Client Suitability in Wealth Management for Singapore Firms
Compliance expert Rolf Haudenschild shares how financial advisors can provide tailored portfolio recommendations to clients based on individual suitability factors
What is client suitability?
Client suitability is having a reasonable basis for recommendations of financial products to a specific client. A financial advisor must understand the financial situation of the specific client as well as his risk appetite and sophistication when creating a portfolio and recommending individual investments to their client.
What types of firms should pay attention to this?
Financial advisors and exempt financial advisors (i.e. other financial institutions that are permitted to provide financial advice and certain other entities) are required to have a reasonable basis when making a recommendation with respect to any investment product. This obligation is, however, restricted to dealings with retail clients. For accredited investors (such as high-net-worth individuals and their wealth management structures) and institutional investors (such as governments and financial institutions), an exemption applies. However, inspections by the Monetary Authority of Singapore (MAS) found that private banks follow the Private Banking Code of Conduct which calls for similar suitability.
Why does this matter?
The suitability assessment—including the customer account review and the customer knowledge assessment, where required—are mandatory when providing financial advice to retail investors. In contrast, the Private Banking Code of Conduct is not mandatory. Nonetheless, MAS confirmed in their information paper that they expect private banks to apply the guidance of the Private Banking Code of Conduct with regards to suitability. This will also extend to other financial institutions active in financial advisory to high-net-worth individuals.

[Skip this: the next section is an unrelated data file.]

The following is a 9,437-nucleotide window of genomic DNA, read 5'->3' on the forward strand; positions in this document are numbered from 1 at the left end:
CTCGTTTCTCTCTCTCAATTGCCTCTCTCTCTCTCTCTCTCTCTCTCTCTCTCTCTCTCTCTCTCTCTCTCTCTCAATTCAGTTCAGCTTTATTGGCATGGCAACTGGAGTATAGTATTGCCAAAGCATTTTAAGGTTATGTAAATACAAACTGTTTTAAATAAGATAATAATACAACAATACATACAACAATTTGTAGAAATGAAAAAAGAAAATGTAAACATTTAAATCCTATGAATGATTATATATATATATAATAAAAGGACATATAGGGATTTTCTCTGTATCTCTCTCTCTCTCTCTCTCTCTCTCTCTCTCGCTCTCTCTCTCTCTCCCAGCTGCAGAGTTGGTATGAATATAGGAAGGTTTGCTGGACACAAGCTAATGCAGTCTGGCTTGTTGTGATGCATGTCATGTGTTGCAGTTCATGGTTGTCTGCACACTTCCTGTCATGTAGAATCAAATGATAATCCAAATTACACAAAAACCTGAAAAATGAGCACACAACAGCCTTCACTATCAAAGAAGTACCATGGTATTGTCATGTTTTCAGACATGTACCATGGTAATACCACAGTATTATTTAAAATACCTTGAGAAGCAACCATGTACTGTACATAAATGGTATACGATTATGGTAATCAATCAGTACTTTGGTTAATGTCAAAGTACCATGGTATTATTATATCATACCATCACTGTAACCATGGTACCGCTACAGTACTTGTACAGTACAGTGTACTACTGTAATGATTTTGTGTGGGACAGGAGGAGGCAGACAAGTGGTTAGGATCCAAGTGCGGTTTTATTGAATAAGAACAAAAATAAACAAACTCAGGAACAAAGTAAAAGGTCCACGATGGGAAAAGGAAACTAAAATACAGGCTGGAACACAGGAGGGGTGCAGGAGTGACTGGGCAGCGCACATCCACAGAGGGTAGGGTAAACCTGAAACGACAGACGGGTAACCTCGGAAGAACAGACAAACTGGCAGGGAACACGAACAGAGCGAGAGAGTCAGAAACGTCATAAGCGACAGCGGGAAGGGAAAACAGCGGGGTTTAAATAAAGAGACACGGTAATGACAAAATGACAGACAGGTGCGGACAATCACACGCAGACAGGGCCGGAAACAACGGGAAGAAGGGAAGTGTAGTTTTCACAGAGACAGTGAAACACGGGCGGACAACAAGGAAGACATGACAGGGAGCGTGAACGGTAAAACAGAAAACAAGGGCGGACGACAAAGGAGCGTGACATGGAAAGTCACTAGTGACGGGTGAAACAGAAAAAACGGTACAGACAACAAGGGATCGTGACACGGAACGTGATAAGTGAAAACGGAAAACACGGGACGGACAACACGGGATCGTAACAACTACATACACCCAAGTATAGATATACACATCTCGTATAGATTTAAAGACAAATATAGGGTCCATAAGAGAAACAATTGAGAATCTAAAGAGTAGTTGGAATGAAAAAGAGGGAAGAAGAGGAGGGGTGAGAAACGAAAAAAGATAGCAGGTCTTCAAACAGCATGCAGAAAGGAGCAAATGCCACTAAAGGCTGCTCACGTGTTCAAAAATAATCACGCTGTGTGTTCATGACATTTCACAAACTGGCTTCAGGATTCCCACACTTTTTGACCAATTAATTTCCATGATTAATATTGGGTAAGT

Does this current landscape create new opportunities? If so, what might they be?
The financial industry has been expecting stronger scrutiny by MAS regarding suitability for a while. Nonetheless, many financial institutions still work on a commission-based model, where they get paid a kick-back on fees from product providers. This model incentivizes commissions over suitability. Accordingly, MAS found instances in their inspections where relationship managers described client risk assessments as paper exercises, and clients were subsequently pushed towards higher risk profiles that allow for higher risk investment products that generally pay a higher commission.
Increased attention to suitability will accelerate the change from such commission-based remuneration to payment for advice. When paid for advice irrespective of commission, the relationship manager forges his success on the relationship with the client, which will increase or decrease based on the quality of the advice and how well the advice suits the specific client.
What are the key risks and challenges? What should stakeholders be looking out for?
While more advanced financial institutions continue to develop their client risk profiles to capture information determining suitability from various and sophisticated angles (e.g. behavioral finance), other financial institutions still require work to consistently implement true client risk profiling, selection of suitable investment products, and pre- and post-trade controls.
With its information paper, MAS has highlighted that it will increase its focus on suitability. Respective inspections may be expected. The current focus on the management of the coronavirus and its impacts in the financial sector certainly distract from this initiative, but it is likely postponed rather than canceled.